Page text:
CORONAVIRUS --> HE KNEW; HE LIED; & at Least 266,966 HAVE DIED

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Trump pulls the single most dangerous stunt of his presidency after hospital release
BREAKING: Trump just pulled the single most dangerous stunt of his presidency after his release from the hospital.
To charge Trump for recklessly endangering his OWN Secret Service officers, sign here
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People with blood type O may have lower risk of Covid-19 infection and severe illness, two new studies suggest
https://www.cnn.com/profiles/katie-hunt
CNN
By Katie Hunt and
Jacqueline Howard
Wed October 14, 2020


(CNN) - People with blood type O may be less vulnerable to Covid-19 and have a reduced likelihood of getting severely ill, according to two studies published Wednesday. Experts say more research is needed.

The research provides further evidence that blood type (also known as blood group) may play a role in a person's susceptibility to infection and their chance of having a severe bout of the disease. The reasons for this link aren't clear and more research is needed to say what implications, if any, it has for patients.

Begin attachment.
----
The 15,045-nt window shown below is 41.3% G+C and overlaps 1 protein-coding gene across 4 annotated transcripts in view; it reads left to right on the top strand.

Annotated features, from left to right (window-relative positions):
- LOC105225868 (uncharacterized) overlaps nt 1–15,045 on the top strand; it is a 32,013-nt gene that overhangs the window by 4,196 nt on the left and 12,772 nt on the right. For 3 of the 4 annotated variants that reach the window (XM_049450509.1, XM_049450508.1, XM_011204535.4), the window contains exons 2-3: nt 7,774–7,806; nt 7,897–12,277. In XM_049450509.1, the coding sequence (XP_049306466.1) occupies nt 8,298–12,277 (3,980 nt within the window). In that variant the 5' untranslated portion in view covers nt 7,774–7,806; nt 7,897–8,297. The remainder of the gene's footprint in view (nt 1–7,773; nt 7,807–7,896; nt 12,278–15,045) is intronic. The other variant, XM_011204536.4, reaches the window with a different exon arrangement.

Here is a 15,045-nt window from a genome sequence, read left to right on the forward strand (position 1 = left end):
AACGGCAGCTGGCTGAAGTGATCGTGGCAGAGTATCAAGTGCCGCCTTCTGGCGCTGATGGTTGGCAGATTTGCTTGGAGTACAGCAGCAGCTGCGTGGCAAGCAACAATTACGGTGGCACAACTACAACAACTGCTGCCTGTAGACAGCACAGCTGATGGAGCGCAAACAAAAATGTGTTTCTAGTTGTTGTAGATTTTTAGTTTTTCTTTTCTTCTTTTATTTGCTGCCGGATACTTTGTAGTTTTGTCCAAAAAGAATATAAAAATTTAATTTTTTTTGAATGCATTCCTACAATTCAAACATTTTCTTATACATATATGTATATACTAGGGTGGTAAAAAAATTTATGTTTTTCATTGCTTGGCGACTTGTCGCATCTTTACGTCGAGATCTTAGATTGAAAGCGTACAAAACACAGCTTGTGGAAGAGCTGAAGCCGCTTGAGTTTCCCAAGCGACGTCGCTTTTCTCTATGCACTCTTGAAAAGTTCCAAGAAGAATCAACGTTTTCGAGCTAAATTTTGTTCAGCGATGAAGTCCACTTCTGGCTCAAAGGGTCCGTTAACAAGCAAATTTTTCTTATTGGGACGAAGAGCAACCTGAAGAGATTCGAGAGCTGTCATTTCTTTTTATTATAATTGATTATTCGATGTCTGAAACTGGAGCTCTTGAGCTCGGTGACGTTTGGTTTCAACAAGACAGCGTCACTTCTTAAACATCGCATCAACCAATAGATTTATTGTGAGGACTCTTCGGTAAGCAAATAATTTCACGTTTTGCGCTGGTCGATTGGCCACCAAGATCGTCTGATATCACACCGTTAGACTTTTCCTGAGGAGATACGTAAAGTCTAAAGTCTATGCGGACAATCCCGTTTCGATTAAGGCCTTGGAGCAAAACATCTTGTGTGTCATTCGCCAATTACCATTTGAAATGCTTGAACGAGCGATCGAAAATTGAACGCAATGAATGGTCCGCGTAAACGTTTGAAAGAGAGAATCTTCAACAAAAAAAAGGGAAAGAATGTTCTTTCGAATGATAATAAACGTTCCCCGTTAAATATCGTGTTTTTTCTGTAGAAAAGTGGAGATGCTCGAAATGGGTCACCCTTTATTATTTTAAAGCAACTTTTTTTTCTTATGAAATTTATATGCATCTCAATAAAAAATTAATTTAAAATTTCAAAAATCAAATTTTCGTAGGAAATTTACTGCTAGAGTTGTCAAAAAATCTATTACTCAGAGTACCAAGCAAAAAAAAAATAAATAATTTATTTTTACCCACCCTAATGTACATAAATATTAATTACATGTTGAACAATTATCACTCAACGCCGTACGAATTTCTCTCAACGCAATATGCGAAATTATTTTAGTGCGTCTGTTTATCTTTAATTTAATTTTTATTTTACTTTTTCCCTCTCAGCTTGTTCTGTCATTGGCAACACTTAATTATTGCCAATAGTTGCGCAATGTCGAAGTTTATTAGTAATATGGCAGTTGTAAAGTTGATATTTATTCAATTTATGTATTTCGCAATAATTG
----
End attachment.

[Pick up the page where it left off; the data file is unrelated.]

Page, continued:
Studies add to growing evidence
A Danish study found that among 473,654 people who were tested for Covid-19, only 38.4% with blood type O tested positive -- even though, among a group of 2.2 million people who were not tested, that blood type made up 41.7% of the population.

In the other study, researchers in Canada found that among 95 patients critically ill with Covid-19, a higher proportion with blood type A or AB -- 84% -- required mechanical ventilation compared with patients with blood group O or B, which was 61%.